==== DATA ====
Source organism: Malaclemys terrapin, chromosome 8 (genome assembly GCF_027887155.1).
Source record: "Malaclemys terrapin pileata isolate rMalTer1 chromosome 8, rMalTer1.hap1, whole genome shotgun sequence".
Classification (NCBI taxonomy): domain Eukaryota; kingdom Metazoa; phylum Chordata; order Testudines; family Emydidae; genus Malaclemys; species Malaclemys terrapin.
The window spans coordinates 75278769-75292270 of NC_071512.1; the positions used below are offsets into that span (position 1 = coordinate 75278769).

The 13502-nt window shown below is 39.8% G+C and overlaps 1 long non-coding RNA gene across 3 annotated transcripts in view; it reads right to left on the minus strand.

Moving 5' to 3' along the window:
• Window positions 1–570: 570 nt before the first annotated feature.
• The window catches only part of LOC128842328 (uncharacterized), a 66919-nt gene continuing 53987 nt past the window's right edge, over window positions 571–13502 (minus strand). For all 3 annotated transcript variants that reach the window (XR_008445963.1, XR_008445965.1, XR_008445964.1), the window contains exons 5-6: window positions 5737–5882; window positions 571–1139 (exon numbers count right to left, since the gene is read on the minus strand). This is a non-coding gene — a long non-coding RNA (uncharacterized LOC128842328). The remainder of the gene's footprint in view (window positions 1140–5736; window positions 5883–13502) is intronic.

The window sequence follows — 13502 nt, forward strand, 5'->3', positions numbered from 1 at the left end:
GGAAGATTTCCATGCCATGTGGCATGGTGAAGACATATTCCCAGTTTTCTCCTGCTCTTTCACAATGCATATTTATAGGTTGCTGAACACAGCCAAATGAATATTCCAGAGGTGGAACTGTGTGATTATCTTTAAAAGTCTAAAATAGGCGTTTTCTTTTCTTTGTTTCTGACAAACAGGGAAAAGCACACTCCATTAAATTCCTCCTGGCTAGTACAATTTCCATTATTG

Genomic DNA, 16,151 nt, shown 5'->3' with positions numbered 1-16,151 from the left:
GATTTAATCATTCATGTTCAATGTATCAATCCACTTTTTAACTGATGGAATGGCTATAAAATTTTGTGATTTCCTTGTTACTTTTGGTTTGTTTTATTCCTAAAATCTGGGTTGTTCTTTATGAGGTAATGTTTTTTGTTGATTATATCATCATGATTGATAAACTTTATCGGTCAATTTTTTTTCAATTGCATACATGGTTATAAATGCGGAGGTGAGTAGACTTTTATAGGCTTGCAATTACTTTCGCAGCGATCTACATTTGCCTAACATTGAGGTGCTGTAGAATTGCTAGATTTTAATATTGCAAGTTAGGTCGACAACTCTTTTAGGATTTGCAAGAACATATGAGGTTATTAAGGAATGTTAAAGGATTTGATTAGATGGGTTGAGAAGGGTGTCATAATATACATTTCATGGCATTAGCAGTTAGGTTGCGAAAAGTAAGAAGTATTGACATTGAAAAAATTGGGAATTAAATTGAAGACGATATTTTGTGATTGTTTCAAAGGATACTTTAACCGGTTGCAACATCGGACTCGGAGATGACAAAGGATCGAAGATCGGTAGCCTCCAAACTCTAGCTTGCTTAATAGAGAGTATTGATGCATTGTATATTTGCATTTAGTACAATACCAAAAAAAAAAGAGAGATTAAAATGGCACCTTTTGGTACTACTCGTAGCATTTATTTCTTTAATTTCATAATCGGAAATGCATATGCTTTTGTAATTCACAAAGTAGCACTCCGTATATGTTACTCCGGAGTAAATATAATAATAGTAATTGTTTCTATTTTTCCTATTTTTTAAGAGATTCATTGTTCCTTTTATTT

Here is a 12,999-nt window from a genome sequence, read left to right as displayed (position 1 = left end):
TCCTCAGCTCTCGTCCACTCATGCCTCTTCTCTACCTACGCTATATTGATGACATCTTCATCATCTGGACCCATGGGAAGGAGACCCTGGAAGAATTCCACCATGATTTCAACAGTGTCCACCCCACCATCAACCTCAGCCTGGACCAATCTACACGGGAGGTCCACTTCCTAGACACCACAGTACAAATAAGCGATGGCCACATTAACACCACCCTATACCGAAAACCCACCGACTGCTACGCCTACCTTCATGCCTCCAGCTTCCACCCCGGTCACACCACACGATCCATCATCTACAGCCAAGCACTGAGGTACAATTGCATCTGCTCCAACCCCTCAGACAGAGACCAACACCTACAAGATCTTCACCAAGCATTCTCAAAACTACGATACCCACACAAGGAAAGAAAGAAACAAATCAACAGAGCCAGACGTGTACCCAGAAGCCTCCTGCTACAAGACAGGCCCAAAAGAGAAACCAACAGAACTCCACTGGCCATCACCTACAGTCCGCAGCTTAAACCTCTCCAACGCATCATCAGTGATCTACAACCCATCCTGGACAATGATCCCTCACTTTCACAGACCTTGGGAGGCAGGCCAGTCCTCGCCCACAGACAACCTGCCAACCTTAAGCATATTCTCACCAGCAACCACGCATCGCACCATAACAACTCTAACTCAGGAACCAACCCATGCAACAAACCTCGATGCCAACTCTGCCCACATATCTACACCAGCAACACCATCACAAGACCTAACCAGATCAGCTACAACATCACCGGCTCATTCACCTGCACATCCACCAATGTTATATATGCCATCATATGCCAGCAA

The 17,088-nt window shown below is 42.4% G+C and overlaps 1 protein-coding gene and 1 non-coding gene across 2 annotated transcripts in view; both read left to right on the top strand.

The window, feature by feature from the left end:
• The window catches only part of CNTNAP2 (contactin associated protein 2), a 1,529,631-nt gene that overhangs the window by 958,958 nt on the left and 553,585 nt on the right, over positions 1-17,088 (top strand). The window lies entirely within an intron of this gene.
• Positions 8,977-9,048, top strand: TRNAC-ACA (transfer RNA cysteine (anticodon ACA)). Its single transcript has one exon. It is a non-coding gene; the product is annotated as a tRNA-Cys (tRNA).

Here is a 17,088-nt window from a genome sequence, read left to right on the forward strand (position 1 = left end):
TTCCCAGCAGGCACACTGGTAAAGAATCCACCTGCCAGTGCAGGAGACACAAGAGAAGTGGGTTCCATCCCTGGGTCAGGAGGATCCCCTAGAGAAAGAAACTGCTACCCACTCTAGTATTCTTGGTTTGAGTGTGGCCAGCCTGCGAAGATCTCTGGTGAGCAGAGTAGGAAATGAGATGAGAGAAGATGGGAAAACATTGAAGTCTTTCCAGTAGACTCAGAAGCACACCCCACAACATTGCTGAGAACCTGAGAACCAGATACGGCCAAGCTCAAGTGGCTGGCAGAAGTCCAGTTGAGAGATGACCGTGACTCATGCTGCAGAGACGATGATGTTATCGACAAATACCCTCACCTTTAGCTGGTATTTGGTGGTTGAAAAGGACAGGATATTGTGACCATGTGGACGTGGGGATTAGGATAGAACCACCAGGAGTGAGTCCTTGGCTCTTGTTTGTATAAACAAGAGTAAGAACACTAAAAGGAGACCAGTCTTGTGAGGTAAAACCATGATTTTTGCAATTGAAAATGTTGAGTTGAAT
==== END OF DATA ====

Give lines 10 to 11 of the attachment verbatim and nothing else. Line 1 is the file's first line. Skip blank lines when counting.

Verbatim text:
GGAAGATTTCCATGCCATGTGGCATGGTGAAGACATATTCCCAGTTTTCTCCTGCTCTTTCACAATGCATATTTATAGGTTGCTGAACACAGCCAAATGAATATTCCAGAGGTGGAACTGTGTGATTATCTTTAAAAGTCTAAAATAGGCGTTTTCTTTTCTTTGTTTCTGACAAACAGGGAAAAGCACACTCCATTAAATTCCTCCTGGCTAGTACAATTTCCATTATTG

Genomic DNA, 16,151 nt, shown 5'->3' with positions numbered 1-16,151 from the left: